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NL Central race remains wide open at All-Star break

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The All-Star break in Major League Baseball gives fans a chance to catch their collective breath.

In the National League Central, they’re going to need it.

Get ready for the stretch run in baseball’s best and most competitive division, with four teams within range of the lead.


Milwaukee’s recent stumbles have given Cincinnati, Pittsburgh and St. Louis a chance to close a gap that was 6½ games at the start of the month. Now, the Brewers hold a one-game advantage over the Cardinals, with the Reds and Pirates in pursuit.

Injuries as much as momentum and talent are the latest wild cards in the race. On the same night last week, Cincinnati second baseman Brandon Phillips and St. Louis catcher Yadier Molina went down with thumb injuries. Each will miss at least six weeks.

Here’s a look at how the race might be decided.

Cincinnati Reds

Why they will win: Defense. Hitting and pitching get the most attention, but defense might win the division. The Reds are an NL-best .988 fielding percentage with only 41 errors in 95 games. Combined with shutdown closer Aroldis Chapman

(21 saves), Cincy holds on to leads better than most.

Why they will not: Injuries. Every team deals with them, but Phillips’ exit added to a long infirmary list. First baseman Joey Votto has missed 32 games with a thigh injury and is weeks away from returning.

Without the four-time All-Star, the light-hitting Reds (lowest average in NL Central at .249) will have trouble hanging with the pack.

X factor: Billy Hamilton. In his first full season as a starter, Hamilton’s threat as a base-stealer was a given. The question was whether he could hit for average and field with dependability over the course of a season. The answer is yes and yes. With 38 steals, the center fielder has delivered on all accounts (.285 average and only one error).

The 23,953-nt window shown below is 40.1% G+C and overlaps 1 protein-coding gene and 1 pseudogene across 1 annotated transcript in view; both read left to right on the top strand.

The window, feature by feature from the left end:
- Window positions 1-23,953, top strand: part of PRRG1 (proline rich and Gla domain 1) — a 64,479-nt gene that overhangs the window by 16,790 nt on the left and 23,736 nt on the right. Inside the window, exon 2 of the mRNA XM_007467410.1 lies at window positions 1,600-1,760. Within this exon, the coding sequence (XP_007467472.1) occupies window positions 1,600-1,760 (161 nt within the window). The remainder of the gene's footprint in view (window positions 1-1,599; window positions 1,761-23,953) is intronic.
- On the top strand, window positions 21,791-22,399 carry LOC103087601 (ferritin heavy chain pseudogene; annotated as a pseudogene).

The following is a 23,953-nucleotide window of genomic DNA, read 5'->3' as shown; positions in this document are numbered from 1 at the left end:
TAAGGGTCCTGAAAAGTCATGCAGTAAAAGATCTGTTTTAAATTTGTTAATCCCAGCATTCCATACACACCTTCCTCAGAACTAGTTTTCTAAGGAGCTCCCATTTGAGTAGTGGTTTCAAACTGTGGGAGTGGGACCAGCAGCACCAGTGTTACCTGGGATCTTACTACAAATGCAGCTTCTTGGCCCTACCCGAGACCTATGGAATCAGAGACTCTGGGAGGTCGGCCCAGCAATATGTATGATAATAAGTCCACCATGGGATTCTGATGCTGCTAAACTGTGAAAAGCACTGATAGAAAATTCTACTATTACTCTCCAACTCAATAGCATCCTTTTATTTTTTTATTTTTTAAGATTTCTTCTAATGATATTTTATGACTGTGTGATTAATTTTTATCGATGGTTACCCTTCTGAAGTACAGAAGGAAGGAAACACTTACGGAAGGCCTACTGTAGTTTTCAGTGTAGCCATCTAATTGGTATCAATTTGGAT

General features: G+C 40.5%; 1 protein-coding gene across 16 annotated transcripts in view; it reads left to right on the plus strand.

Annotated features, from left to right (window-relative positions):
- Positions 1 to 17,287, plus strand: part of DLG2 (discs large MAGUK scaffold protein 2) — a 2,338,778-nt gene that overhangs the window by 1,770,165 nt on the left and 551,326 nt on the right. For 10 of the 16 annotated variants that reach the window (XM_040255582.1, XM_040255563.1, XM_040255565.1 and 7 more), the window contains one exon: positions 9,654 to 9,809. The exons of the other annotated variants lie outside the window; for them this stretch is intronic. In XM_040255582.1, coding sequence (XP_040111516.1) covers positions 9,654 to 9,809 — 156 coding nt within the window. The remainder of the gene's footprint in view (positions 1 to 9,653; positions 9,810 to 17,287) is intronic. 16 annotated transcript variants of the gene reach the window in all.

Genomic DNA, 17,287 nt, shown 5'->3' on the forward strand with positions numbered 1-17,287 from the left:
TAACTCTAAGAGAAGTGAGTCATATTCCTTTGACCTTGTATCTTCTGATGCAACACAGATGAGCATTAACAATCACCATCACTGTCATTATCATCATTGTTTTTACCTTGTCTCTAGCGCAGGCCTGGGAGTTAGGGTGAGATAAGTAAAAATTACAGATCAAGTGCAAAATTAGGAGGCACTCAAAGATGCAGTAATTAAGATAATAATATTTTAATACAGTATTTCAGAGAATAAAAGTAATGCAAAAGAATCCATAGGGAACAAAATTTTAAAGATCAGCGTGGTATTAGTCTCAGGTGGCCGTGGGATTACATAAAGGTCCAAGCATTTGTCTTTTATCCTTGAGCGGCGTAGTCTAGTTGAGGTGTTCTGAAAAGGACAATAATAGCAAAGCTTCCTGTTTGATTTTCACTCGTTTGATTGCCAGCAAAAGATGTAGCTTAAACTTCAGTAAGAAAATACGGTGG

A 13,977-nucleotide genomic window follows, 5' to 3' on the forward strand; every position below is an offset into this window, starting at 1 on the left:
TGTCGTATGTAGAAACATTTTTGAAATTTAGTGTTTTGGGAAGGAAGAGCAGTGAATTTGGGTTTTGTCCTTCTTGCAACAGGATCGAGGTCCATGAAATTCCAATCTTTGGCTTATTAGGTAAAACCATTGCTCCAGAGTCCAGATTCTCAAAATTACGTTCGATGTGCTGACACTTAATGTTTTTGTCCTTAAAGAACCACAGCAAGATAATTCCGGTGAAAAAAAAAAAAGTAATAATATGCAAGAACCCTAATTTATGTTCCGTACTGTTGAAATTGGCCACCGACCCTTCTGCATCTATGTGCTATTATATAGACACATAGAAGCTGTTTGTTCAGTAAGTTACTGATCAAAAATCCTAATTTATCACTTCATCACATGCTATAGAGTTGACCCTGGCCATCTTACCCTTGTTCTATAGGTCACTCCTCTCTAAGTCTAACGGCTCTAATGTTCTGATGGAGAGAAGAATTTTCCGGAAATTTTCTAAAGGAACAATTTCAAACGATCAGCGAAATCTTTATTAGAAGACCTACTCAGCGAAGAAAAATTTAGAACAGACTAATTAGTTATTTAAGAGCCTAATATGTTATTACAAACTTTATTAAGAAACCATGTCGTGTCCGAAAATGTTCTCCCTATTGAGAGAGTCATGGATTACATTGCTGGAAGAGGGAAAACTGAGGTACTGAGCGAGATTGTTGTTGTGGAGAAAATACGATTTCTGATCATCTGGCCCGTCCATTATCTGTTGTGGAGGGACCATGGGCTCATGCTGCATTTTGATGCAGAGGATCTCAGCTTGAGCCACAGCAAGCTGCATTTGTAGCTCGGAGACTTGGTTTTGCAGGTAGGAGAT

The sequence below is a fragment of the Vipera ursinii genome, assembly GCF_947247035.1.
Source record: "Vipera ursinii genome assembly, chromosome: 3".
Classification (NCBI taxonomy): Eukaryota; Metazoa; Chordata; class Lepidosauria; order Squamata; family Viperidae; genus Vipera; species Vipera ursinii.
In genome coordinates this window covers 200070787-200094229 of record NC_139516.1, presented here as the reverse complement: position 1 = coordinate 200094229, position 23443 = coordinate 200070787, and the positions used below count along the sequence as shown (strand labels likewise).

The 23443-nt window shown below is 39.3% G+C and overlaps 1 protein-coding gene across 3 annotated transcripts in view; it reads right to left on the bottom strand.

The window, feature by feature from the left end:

Milwaukee Brewers

Why they will win: The long ball. With 94 home runs in 96 games, the Brewers are second only to Colorado in dingers. They also lead the league in doubles. With a potent offense behind the best hitting outfield in the majors (Ryan Braun, Carlos Gomez and Khris Davis), Milwaukee is never out of a game until the final out.

Why they will not: Momentum. The All-Star break came at the right time for the Brewers, who have the best record in the NL despite losing seven of their past eight games. A post-break series at NL East-leading Washington may decide which direction the Crew takes.

X factor: Health. Milwaukee is the only NL Central team to have its starting rotation intact so far this season.

Pittsburgh Pirates

Why they will win: Andrew McCutchen. If you watched Saturday’s game with the Reds, you know why. The reigning NL MVP sent the game into extra innings with a homer and then won it with another. Sure, the Pirates have a good supporting cast, but McCutchen might be the best at rising to the occasion.

Why they will not: Bullpen. Former All-Star closer Jason Grilli imploded this season, and the Pirates are still trying to find a way to close out games. In the ninth inning or later, the Pittsburgh staff has an ERA of 4.38.

X factor: Indianapolis Indians fans know the name Gregory Polanco. Called up to Pittsburgh in early June, the power-hitting right fielder has earned a permanent spot and gives the Pirates another potent bat behind McCutchen.

St. Louis Cardinals

Why they will win: Adam Wainwright. In his second year back from Tommy John surgery, the pitching ace is having a Cy Young-worthy season (12-4, 1.83 ERA). The Cards need it, as three of the other five starter slots have been impacted by prolonged injuries.

Why they will not: Run support. St. Louis is last in the NL in home runs and near the bottom in stolen bases. A light-hitting outfield (Matt Holliday, Oscar Taveras and Allen Craig) is largely to blame.

X factor: Molina. No injury is bigger than the ligament tear in Yadi’s throwing thumb. Expected to miss eight weeks, whether Molina can recover for the stretch run is critical. It is not just a matter of hitting; the catcher has thrown out 17 of 35 base-runners, by far the highest rate in the NL. That presence is key against division rivals.

Bob Johnson is a correspondent for the Daily Journal. His columns appear Tuesdays and Fridays. Send comments to letters@dailyjournal.net.

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